The F-Words of Senior Housing

Photo by Joyce Huis on Unsplash

Looking for a Senior Living spot for a parent or friend – maybe even for yourself? Here are a few tips to speed the process, in these upside down times when you can’t simply go visiting.

Where to start? There are almost as many varieties of Senior Living as there are seniors on park benches. Or there were, when people could go to parks. The site to which I’ve directed more geezer friends than I can count is A Place for Mom. (Why is it always mom? Well, sorry dads, but we seem to outlive you by a long shot.) This site, though, has a wealth of short-form information to help you home in on the sort of place you’re looking for.

After the basics – cost, location, availability etc – all you need to consider are the three F-words. The promotional stuff really doesn’t tell you about the F-words. In essential order of importance they are:

Photo by Brooke Lark on Unsplash

Food. Interest in food increases exponentially with age. At my own geezer house (call these places what you will, I call mine the geezer house) we have a four-star chef. Presumably the salary and benefits here are good, because the job has to be about as much fun as being a Trump appointee. Somebody wants ethnic, somebody wants more garlic, somebody else wants bland and tasteless. Too much spice! Not enough dessert variety! More light choices! You get the picture. So ask about the food. Ask whether there’s an onsite chef or an outside food service. If meals are contracted to a supplier, you or your geezer friend/relative may not love the food. Weekly entrées repeated throughout the month? Not wonderful. Get specific with your food questions.

Frivolity. Almost everywhere promises eternal happiness through crossword puzzles and arts-&-crafts. Almost everywhere advertises elegant-looking dancing couples. Don’t believe it. Ask for pictures of the onsite library. Ask about the fit with what you or your geezer enjoy: Symphony & opera – assuming we eventually get those chances? Find out if the facility has regular transportation to such events. Nature walks? Find out if there are arrangements for hikes or offsite exercise. Socialization? Find out what the real opportunities are, not what the pretty pictures in the brochures suggest. Preferences about all of these don’t magically change on moving from a regular neighborhood to a “senior community.”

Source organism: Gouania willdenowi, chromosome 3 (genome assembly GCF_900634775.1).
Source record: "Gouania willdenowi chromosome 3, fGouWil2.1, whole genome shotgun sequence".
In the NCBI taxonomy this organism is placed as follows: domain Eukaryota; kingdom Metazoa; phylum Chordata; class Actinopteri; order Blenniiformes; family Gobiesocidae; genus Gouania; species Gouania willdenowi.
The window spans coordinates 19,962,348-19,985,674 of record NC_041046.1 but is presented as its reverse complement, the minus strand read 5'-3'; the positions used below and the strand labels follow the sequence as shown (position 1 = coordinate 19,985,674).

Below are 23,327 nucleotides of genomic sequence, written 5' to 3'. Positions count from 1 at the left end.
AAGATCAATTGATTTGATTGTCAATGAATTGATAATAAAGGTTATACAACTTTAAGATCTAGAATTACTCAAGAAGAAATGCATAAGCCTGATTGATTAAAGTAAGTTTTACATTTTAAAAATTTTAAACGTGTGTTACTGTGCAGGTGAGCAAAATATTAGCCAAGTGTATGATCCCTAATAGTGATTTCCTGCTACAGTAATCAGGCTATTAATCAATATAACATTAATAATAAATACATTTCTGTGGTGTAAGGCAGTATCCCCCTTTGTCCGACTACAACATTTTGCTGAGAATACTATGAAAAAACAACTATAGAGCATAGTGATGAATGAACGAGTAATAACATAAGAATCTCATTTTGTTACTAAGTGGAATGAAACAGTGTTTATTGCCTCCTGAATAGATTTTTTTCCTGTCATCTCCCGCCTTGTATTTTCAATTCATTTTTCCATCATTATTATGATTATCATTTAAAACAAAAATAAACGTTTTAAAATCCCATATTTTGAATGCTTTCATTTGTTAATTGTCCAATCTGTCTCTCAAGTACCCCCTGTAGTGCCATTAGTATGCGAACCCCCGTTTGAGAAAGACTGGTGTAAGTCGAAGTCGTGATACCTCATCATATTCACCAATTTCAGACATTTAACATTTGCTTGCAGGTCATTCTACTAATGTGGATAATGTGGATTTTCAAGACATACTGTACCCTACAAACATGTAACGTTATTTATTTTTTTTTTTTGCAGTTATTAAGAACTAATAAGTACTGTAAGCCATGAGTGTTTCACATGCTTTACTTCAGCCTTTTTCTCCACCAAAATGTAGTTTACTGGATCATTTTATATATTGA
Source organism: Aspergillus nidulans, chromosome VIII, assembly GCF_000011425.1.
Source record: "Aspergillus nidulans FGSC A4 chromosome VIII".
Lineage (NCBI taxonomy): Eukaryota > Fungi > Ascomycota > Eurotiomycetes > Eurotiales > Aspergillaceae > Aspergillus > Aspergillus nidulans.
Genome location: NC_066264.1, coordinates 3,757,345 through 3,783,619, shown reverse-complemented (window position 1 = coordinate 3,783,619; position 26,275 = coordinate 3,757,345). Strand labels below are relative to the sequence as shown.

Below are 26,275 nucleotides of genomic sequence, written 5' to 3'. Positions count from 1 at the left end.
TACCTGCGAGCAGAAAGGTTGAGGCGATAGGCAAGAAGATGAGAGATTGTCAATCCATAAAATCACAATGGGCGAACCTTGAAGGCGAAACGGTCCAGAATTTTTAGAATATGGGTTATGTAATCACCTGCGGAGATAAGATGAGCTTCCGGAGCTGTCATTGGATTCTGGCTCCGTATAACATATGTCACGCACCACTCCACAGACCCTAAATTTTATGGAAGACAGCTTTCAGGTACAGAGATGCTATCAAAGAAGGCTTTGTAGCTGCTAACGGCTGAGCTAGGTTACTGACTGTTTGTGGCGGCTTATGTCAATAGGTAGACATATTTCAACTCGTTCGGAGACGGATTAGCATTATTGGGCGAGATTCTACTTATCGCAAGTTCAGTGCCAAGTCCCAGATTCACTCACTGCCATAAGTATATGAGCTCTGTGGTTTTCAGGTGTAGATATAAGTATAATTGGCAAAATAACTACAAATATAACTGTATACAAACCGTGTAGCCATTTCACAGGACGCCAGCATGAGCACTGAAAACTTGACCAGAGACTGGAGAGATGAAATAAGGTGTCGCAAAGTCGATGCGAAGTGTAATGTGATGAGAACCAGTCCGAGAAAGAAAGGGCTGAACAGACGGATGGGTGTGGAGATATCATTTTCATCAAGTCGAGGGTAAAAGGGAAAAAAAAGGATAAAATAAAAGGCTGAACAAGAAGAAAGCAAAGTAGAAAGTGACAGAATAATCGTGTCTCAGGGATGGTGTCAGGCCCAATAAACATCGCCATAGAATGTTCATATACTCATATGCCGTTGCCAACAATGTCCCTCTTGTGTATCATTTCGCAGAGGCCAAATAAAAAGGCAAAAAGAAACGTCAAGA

Photo by Kai Pilger on Unsplash

Fire drills. Every city or county has safety regulations. Equal parts important and invasive. Once you move into a geezer house your safety is in its hands, and it’s not always pretty. Ask for details. Some places (mine included) have unannounced fire drills. As far as I know, no one has ever died of a heart attack by being blasted awake from a nap by the most god-awful shrieking noise you’ve ever heard, generally followed by instructions to remain calm. But I’ve come close enough that we now have an agreement that they alert me ahead of time so I can arrange not to be at home. Try to find out what invasive procedures are in place for staff to enter an apartment without prior permission. It may well be necessary (Is Mrs. Jones OK? She hasn’t been seen today . . ) but it’s one more major change to face, and geezers don’t do change any better than the next person.

Here’s to the day when we all emerge from virus hell, and explorations in real time render a focus on the Senior Housing F-words unnecessary.   

What If Your Grandmother Simply Wants to Die?

“Is this living?” she asks me. And then again, the words that are hardest to hear, “I just want to die.” This from a greatly beloved cousin of mine, someone I have known my entire life. She is now 93, widowed for 12 years, living comfortably in an assisted living community in upstate New York, relatively healthy for her age.

Maybe you recognize your grandmother in her? At almost every turn, if you turn around among today’s retirees, chronically ill or elderly, there is this strain of despair. Bits of it were always there, particularly among the “old-old” as over-80s tend to be categorized. But add the isolation of quarantine, and questioning the value of living gets to be a pandemic in and of itself.